If I had New Years resolutions, my top one every year would be ‘keep learning.’ The world is big and fascinating and complex, with so much to be explored. Here are three things about my cross-cultural life that I’ve learned this year. In the next post I’ll share some things I’ve been learning personally.
I listened to an introductory lecture series on anthropology. Though cultural anthropology is my every day, I have never studied it in depth as an academic discipline, and I wanted some more categories for where what I do fits into the area as a whole. As I listened to this series, I found my instincts and approach affirmed, picked up some additional language to use, and had my perspective broadened beyond the two cultures I know best: Tanzania and Australia.
I got an insight into a particular kind of joke that people make in Tanzania. It’s this thing where people pretend to be someone or do something, even though it’s not serious. The way we’ve seen this happen most often is when people take a small child from you, tell the child to wave good bye to mama, and set off with them before turning around and bringing them back. This is mystifying to most westerners because it seems like a recipe for a child to start screaming in panic. But here, everyone knows it’s a joke, and it’s meant to build rapport with mother and child. Everyone knows that. We have seen this hundreds of times, and become used to it. We had worked out that it was a thing that people did, and that we had to accept it and go with it, but now I know it has a name: ‘utani’. Like any cultural practice, it can be used for good or evil. A more sinister version is men ‘pretending’ to be the boyfriend or fiance of young girls.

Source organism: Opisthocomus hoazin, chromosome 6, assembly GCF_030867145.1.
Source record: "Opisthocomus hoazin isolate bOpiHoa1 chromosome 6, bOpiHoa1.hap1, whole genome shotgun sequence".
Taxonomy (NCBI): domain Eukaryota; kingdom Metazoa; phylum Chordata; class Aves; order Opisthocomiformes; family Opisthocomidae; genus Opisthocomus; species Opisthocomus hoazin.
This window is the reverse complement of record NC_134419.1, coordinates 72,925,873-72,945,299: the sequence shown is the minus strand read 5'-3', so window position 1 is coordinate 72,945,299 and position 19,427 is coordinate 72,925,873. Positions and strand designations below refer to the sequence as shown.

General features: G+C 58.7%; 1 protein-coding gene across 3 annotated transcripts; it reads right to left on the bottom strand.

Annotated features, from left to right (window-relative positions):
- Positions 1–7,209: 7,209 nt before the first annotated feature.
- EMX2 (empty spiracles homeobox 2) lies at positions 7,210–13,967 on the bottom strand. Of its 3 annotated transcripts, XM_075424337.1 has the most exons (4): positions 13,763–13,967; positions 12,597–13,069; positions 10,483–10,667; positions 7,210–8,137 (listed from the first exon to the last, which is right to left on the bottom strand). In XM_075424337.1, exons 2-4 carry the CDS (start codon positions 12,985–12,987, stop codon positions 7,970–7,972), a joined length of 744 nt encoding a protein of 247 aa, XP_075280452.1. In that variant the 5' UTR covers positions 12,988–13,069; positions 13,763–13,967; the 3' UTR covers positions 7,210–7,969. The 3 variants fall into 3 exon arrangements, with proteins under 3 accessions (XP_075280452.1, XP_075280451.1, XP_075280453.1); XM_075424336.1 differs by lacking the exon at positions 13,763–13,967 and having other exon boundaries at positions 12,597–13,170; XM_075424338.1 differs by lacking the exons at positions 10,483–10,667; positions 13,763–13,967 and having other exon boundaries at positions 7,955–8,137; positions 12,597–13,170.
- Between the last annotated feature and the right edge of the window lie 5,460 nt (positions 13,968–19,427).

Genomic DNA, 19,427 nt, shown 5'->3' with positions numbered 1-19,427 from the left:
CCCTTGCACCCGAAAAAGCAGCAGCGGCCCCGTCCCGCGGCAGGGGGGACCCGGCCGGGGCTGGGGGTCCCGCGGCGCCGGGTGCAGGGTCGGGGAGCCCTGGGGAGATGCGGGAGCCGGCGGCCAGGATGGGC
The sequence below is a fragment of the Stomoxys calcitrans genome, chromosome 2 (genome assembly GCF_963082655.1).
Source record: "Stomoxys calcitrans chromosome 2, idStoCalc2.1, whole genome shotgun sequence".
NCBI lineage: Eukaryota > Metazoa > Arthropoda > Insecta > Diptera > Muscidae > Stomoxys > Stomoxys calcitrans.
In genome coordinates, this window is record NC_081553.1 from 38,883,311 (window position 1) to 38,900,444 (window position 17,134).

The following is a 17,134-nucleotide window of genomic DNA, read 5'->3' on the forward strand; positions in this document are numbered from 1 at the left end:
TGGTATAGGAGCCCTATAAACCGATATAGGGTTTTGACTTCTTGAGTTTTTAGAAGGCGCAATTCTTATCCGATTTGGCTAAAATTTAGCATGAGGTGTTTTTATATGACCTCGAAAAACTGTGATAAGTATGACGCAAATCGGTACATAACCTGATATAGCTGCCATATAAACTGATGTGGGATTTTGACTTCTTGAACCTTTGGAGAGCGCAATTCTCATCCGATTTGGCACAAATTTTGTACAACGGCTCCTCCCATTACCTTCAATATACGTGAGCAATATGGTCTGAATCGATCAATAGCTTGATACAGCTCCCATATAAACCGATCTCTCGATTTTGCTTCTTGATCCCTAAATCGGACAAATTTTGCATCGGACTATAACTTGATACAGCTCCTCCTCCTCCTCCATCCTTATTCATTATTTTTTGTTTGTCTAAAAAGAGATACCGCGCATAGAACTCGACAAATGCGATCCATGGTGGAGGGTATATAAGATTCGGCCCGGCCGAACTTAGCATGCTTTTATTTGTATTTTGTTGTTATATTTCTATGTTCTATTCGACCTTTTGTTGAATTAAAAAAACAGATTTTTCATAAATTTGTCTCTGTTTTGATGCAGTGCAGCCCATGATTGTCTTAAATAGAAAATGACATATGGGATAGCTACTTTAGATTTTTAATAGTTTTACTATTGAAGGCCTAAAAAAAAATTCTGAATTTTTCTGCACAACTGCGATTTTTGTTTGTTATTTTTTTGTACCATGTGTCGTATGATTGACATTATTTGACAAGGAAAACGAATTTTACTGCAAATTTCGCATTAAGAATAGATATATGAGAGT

I’ve been working on implementing effectively my knowledge of cultural bargaining practice. We know that the price is dependent on your relationship with the person rather than the value of the goods or services. I blogged about this more than three years ago! And yet, I feel like I’m only just starting to get the hang of this. Recently I was at the second-hand market in Dar getting some clothes for the boys and I was trying to bargain on the basis of the quality of the clothes. I was doing it in Swahili, I even threw in a couple of words of Kigogo, all of which was meant to familiarise myself to the people, and the price was OK but they were clearly holding out on me. As a last ditch resort to get the price down I told them that we were missionaries, not embassy staff, and so have a much lower income. I feel embarrassed making these kinds of arguments because we are obviously still very wealthy by Tanzanian standards, but suddenly, the entire conversation changed, and the price started coming down. I even picked up an advocate who went with me to every other stall, bargaining on my behalf, and always repeating this fact. I should have known. You always appeal for a price to come down on the basis of your capacity to pay. But it takes years to undo my cultural assumptions and learn new ways of doing things.
Tamie Davis is an Aussie living in Tanzania, writing at meetjesusatuni.com.